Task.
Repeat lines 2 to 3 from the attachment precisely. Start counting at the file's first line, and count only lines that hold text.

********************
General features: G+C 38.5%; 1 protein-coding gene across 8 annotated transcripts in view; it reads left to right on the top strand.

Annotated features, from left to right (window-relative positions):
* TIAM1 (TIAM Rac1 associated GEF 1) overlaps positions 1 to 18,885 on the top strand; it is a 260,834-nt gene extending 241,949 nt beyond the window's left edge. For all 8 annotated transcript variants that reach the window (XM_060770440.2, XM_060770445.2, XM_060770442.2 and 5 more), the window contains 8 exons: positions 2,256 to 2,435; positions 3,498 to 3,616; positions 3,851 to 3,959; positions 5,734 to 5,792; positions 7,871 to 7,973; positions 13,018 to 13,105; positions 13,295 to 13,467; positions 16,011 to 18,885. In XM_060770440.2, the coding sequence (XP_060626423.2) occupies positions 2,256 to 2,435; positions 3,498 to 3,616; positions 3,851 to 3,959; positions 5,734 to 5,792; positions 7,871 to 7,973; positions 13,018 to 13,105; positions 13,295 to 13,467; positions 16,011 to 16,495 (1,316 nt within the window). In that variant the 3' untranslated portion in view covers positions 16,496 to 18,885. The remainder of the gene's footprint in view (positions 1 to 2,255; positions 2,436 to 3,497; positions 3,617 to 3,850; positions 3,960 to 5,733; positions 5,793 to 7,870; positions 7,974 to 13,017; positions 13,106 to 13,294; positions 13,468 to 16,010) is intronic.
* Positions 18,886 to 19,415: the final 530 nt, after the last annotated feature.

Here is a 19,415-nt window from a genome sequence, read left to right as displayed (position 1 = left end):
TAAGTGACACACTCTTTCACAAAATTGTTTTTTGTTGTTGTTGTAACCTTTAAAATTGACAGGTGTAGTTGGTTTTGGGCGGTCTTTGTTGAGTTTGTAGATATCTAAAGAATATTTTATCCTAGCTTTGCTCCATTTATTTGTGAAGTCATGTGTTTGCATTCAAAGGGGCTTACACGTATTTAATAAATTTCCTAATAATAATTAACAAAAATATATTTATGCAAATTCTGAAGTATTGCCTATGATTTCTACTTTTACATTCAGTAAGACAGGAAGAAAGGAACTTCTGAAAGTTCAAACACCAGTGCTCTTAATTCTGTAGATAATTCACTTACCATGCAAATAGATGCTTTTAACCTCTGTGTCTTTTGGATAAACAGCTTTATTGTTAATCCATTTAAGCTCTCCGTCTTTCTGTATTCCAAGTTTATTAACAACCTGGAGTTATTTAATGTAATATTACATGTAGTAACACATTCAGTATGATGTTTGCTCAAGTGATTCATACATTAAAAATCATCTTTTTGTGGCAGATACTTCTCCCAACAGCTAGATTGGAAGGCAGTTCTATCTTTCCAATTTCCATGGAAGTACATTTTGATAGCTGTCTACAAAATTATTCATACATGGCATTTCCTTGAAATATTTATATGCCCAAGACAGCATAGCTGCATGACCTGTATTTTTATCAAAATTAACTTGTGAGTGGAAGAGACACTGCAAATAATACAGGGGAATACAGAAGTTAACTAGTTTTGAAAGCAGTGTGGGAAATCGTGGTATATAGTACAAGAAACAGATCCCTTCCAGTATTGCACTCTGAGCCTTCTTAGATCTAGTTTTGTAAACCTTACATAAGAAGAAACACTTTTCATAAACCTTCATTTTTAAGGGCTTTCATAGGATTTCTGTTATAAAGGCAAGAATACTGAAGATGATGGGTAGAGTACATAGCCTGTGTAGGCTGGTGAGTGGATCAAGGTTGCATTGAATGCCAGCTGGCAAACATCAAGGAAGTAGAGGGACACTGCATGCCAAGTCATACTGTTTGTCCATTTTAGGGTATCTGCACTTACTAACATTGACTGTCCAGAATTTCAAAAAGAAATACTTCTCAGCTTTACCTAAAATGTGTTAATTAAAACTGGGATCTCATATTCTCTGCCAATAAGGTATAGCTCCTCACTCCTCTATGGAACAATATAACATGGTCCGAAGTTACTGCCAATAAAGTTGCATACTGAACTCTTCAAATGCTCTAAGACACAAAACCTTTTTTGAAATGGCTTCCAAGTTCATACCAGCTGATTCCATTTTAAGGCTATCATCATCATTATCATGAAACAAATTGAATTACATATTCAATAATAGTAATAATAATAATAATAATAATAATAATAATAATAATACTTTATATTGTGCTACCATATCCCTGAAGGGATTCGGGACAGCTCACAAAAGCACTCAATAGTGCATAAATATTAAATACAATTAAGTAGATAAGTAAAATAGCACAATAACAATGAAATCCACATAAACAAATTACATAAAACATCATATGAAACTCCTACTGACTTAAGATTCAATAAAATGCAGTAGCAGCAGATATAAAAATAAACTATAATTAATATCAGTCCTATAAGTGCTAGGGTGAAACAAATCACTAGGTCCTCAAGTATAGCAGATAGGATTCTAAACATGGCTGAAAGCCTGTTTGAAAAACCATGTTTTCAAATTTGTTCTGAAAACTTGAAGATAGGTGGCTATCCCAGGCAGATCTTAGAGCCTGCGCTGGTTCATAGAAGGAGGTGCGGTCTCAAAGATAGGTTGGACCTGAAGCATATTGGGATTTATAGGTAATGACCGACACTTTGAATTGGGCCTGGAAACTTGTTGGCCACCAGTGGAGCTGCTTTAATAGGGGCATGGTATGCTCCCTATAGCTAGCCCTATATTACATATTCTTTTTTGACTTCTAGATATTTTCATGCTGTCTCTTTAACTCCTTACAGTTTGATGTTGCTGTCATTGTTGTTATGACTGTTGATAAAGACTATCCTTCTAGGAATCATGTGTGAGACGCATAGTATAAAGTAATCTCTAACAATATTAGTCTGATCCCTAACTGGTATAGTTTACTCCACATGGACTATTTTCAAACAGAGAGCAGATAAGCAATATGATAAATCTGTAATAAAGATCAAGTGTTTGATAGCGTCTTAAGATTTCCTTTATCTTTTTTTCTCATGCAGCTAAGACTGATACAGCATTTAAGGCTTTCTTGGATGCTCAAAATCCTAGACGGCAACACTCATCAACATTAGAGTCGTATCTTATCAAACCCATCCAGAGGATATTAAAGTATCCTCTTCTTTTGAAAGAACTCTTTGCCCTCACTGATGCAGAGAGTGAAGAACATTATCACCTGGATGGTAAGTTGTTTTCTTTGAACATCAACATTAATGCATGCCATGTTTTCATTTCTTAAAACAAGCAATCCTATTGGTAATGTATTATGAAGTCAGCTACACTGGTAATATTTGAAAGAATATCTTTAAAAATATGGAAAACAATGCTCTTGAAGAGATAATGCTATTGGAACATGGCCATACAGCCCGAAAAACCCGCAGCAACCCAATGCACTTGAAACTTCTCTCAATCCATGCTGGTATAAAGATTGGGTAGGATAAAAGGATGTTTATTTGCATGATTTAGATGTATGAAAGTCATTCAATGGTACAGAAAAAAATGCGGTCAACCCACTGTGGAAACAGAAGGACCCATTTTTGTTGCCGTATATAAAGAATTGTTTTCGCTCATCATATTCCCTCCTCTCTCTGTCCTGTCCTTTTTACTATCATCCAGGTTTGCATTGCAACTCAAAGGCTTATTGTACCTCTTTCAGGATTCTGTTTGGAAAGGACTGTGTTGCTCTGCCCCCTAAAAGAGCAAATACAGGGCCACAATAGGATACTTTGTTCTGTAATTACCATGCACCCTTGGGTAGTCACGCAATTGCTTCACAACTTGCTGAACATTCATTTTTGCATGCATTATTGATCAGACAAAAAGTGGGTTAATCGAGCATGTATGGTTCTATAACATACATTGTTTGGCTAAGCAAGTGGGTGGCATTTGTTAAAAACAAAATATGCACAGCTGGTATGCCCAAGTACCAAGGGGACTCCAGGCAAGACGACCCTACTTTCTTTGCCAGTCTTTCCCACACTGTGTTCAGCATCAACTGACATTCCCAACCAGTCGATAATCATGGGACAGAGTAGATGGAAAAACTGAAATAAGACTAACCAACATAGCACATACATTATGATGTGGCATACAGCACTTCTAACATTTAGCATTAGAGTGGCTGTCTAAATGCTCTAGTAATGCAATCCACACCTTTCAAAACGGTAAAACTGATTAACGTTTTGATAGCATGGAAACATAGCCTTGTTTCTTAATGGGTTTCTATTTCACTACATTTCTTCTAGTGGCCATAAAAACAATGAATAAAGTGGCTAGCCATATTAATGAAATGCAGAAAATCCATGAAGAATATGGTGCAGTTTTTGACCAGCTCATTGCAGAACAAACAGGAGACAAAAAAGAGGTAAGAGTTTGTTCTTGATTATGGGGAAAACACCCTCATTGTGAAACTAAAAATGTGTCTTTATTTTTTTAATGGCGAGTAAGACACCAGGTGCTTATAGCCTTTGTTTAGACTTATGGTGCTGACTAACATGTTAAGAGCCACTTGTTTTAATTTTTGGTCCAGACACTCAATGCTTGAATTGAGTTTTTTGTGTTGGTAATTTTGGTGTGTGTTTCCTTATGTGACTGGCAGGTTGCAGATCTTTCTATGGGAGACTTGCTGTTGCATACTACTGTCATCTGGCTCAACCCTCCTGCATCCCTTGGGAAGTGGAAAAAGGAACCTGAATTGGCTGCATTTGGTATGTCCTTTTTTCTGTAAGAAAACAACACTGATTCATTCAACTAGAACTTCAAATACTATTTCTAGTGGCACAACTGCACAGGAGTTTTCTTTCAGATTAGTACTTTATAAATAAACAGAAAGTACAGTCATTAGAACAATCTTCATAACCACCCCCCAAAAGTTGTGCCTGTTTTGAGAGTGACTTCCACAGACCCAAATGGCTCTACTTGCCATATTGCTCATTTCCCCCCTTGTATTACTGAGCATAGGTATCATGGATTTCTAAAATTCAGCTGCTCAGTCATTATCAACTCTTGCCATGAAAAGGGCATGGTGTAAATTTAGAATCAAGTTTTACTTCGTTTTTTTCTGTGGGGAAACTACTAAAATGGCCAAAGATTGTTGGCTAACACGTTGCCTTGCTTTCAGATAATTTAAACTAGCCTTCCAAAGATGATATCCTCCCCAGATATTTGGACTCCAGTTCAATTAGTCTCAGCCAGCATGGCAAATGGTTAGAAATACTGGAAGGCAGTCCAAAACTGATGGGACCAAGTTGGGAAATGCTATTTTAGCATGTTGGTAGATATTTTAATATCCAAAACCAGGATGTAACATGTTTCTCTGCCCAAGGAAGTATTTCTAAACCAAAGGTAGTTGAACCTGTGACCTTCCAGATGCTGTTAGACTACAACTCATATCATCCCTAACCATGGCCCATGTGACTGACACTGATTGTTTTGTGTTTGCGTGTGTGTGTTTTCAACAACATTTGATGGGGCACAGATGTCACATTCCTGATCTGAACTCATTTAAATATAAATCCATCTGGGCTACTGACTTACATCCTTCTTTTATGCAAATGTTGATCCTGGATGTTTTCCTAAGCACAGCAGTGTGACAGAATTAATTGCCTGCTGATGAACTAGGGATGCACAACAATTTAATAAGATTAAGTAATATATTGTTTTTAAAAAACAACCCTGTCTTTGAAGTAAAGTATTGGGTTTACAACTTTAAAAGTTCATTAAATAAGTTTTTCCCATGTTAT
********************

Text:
Annotated features, from left to right (window-relative positions):
* TIAM1 (TIAM Rac1 associated GEF 1) overlaps positions 1 to 18,885 on the top strand; it is a 260,834-nt gene extending 241,949 nt beyond the window's left edge. For all 8 annotated transcript variants that reach the window (XM_060770440.2, XM_060770445.2, XM_060770442.2 and 5 more), the window contains 8 exons: positions 2,256 to 2,435; positions 3,498 to 3,616; positions 3,851 to 3,959; positions 5,734 to 5,792; positions 7,871 to 7,973; positions 13,018 to 13,105; positions 13,295 to 13,467; positions 16,011 to 18,885. In XM_060770440.2, the coding sequence (XP_060626423.2) occupies positions 2,256 to 2,435; positions 3,498 to 3,616; positions 3,851 to 3,959; positions 5,734 to 5,792; positions 7,871 to 7,973; positions 13,018 to 13,105; positions 13,295 to 13,467; positions 16,011 to 16,495 (1,316 nt within the window). In that variant the 3' untranslated portion in view covers positions 16,496 to 18,885. The remainder of the gene's footprint in view (positions 1 to 2,255; positions 2,436 to 3,497; positions 3,617 to 3,850; positions 3,960 to 5,733; positions 5,793 to 7,870; positions 7,974 to 13,017; positions 13,106 to 13,294; positions 13,468 to 16,010) is intronic.